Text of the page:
No. 1 Cause of Structural Failures

Filed in Codes and Regulations, Land Development, Legal by on December 9, 2016 4 Comments

Residential structural failures can result from just about any construction oversight, big or small. Improper drainage, active soils, or simply poor design are frequently the culprits. But research shows that, by far, the most common cause of structural failure stems from insufficiently compacted fill material.

With nearly 40 years of data to back up its findings, 2-10 Home Buyers Warranty (HBW) revealed that 80% of all structural failures are due to soil movement beneath the foundation.

“Because fill material is so frequently to blame for structural failures, using it properly is every bit as critical as determining building location, selecting trade partners, and designing an attractive home,” according to Walt Keaveny, risk manager and professional engineer for 2-10 HBW. “If it isn’t sufficiently dense, it can consolidate and cause excessive settlement, which may result in damage to foundations, framing and interior finishes.”

Not only is fill the most common cause of structural failure, it’s also a very costly repair—averaging approximately $50,000 to fix. Pricey, considering how easily it can become compromised.

“Less than a one-foot thickness of improper fill may cause serious distress,” Keaveny says.

Keaveny says to avoid such failures, builders should confirm that the fill meets density requirements by having it tested by a geotechnical engineer. Even when building on land that has existing fill, the home builder is the one who is typically responsible for confirming sufficient density.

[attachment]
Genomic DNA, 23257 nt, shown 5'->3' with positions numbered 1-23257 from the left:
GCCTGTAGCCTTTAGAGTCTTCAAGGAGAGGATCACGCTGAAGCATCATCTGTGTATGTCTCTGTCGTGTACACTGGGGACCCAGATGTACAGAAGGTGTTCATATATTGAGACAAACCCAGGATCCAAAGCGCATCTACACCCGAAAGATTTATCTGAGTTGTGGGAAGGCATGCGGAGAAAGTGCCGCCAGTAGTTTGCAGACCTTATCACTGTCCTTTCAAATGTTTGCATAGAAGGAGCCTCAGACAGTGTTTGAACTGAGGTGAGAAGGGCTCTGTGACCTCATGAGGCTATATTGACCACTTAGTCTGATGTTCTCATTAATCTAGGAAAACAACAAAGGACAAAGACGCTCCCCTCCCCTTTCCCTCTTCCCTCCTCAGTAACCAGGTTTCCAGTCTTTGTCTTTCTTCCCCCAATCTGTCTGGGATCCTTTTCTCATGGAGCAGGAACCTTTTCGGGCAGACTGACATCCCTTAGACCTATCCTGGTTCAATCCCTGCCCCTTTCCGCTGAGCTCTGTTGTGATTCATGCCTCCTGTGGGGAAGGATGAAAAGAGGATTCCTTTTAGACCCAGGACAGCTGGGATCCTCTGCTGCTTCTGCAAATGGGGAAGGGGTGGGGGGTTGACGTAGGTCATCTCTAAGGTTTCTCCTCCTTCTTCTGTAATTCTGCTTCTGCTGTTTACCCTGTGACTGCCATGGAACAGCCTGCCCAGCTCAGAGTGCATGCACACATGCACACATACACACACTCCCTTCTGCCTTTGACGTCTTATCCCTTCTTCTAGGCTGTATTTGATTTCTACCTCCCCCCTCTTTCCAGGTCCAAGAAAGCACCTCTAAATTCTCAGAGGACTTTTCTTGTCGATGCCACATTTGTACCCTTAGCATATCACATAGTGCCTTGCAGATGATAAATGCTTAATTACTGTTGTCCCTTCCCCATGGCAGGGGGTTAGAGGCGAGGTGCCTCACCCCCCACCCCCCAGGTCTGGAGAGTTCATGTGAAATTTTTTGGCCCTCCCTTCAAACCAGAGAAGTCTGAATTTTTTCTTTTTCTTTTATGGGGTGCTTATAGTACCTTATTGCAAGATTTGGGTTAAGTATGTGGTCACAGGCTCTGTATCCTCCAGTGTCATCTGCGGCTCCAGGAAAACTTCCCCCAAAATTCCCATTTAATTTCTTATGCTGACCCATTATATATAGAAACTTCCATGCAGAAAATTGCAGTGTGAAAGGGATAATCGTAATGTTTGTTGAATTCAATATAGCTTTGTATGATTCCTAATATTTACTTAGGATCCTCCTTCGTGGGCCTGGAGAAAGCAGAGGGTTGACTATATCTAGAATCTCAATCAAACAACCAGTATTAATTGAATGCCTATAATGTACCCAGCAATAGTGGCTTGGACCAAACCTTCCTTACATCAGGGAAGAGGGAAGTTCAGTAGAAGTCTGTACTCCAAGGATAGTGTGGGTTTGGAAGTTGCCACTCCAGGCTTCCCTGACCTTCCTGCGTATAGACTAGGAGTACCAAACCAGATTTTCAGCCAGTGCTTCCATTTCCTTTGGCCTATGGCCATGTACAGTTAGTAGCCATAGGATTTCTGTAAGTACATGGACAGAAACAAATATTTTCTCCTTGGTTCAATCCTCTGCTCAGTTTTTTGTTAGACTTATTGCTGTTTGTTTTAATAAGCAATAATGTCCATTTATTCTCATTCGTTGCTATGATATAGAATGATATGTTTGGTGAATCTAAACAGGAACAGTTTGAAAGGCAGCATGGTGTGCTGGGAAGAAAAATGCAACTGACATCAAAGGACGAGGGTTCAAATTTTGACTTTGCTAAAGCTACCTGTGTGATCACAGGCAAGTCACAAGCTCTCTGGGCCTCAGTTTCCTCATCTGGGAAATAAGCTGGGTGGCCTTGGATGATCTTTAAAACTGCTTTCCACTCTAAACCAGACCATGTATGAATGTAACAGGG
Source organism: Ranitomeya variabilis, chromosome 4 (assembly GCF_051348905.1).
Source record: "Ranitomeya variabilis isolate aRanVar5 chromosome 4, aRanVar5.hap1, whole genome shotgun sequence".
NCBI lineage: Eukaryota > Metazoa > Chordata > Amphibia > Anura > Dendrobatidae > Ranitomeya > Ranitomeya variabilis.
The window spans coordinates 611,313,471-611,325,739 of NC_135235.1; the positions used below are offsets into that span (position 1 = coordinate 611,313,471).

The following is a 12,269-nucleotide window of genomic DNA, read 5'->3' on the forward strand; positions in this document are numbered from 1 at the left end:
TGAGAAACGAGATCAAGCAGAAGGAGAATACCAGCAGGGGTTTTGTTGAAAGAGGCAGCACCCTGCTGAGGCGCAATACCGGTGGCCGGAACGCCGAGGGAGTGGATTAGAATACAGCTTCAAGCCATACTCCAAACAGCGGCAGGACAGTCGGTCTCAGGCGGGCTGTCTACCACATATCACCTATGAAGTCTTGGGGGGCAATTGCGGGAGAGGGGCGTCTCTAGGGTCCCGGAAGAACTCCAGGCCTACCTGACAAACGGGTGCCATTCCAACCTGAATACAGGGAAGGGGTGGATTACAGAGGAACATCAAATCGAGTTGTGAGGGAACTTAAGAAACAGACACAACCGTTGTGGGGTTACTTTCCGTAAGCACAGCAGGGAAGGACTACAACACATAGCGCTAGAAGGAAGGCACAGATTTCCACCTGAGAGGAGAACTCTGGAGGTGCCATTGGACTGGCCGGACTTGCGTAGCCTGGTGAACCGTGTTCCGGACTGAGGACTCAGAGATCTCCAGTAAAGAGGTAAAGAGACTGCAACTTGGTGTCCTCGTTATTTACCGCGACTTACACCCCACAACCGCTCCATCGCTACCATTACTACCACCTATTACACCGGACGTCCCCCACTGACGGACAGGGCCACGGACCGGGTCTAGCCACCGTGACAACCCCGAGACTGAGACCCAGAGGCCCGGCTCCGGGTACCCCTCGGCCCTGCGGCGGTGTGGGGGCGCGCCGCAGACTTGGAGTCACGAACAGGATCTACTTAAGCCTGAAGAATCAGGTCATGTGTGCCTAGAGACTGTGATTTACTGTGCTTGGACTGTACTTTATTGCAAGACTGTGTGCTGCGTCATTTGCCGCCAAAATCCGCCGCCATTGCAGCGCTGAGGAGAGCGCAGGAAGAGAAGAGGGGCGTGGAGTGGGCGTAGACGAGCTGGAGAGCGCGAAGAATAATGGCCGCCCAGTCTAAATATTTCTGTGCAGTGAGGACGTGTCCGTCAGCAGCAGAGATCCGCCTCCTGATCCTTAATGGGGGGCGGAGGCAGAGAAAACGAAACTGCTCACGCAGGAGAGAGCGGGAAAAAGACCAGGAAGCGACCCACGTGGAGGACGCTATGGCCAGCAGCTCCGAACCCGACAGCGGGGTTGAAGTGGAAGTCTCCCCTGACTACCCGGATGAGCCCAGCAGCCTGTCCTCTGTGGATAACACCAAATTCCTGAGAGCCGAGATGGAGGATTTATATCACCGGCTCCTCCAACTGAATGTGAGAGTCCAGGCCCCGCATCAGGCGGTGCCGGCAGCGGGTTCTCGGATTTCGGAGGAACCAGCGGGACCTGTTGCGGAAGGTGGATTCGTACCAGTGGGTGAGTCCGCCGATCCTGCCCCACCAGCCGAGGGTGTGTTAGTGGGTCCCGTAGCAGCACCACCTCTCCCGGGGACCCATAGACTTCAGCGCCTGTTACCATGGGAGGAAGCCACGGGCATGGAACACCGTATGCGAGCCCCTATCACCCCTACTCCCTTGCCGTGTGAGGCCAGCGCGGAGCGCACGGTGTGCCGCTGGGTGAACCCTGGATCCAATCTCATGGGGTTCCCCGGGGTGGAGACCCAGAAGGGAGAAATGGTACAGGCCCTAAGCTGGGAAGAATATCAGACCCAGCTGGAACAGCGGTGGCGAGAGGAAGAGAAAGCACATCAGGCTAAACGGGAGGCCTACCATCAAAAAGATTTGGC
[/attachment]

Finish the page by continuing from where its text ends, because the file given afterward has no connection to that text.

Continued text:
An article written by Keaveny and posted on goes into further detail about fill placement, moisture, technique and documentation. It also highlights the benefits of working with a geotechnical engineer who can help the builder avoid common problems with compacted fill and safeguard the builder’s accountability.

Read more on the No. 1 Cause of Structural Failures in the White Papers and Articles section of NAHB’s Construction Liability Resources page.


Comments (4)

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  1. Carlo Pena II - MBA, MBE says:

    When is a foundation wall a foundation wall, and when is a foundation wall a retaining wall?

  2. Walt Keaveny says:

    A below-grade basement wall/footing system serves as both a foundation wall and a retaining wall. The basement wall/footing system serves as the foundation to support the structural loads of the home and retains the backfill placed against the wall.

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